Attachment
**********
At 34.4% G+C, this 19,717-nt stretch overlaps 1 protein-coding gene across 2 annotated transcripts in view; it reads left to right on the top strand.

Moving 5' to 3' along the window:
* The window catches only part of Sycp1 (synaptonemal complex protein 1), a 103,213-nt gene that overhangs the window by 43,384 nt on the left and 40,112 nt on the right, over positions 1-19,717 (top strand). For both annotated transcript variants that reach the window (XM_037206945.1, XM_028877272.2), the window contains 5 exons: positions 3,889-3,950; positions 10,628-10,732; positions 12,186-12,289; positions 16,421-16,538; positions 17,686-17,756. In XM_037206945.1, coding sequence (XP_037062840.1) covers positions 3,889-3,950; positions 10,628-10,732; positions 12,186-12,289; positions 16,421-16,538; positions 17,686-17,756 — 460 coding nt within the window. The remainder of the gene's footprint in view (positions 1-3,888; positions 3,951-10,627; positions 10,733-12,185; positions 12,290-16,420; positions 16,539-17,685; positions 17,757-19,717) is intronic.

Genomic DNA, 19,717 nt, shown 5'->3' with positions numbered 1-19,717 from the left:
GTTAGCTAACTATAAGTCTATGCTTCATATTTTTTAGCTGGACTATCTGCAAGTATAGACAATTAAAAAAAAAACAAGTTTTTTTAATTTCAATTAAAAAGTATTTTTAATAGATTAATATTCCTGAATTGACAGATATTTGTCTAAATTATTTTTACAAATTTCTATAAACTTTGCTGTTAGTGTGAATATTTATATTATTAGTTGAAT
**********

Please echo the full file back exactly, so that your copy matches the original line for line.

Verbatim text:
At 34.4% G+C, this 19,717-nt stretch overlaps 1 protein-coding gene across 2 annotated transcripts in view; it reads left to right on the top strand.

Moving 5' to 3' along the window:
* The window catches only part of Sycp1 (synaptonemal complex protein 1), a 103,213-nt gene that overhangs the window by 43,384 nt on the left and 40,112 nt on the right, over positions 1-19,717 (top strand). For both annotated transcript variants that reach the window (XM_037206945.1, XM_028877272.2), the window contains 5 exons: positions 3,889-3,950; positions 10,628-10,732; positions 12,186-12,289; positions 16,421-16,538; positions 17,686-17,756. In XM_037206945.1, coding sequence (XP_037062840.1) covers positions 3,889-3,950; positions 10,628-10,732; positions 12,186-12,289; positions 16,421-16,538; positions 17,686-17,756 — 460 coding nt within the window. The remainder of the gene's footprint in view (positions 1-3,888; positions 3,951-10,627; positions 10,733-12,185; positions 12,290-16,420; positions 16,539-17,685; positions 17,757-19,717) is intronic.

Genomic DNA, 19,717 nt, shown 5'->3' with positions numbered 1-19,717 from the left:
GTTAGCTAACTATAAGTCTATGCTTCATATTTTTTAGCTGGACTATCTGCAAGTATAGACAATTAAAAAAAAAACAAGTTTTTTTAATTTCAATTAAAAAGTATTTTTAATAGATTAATATTCCTGAATTGACAGATATTTGTCTAAATTATTTTTACAAATTTCTATAAACTTTGCTGTTAGTGTGAATATTTATATTATTAGTTGAAT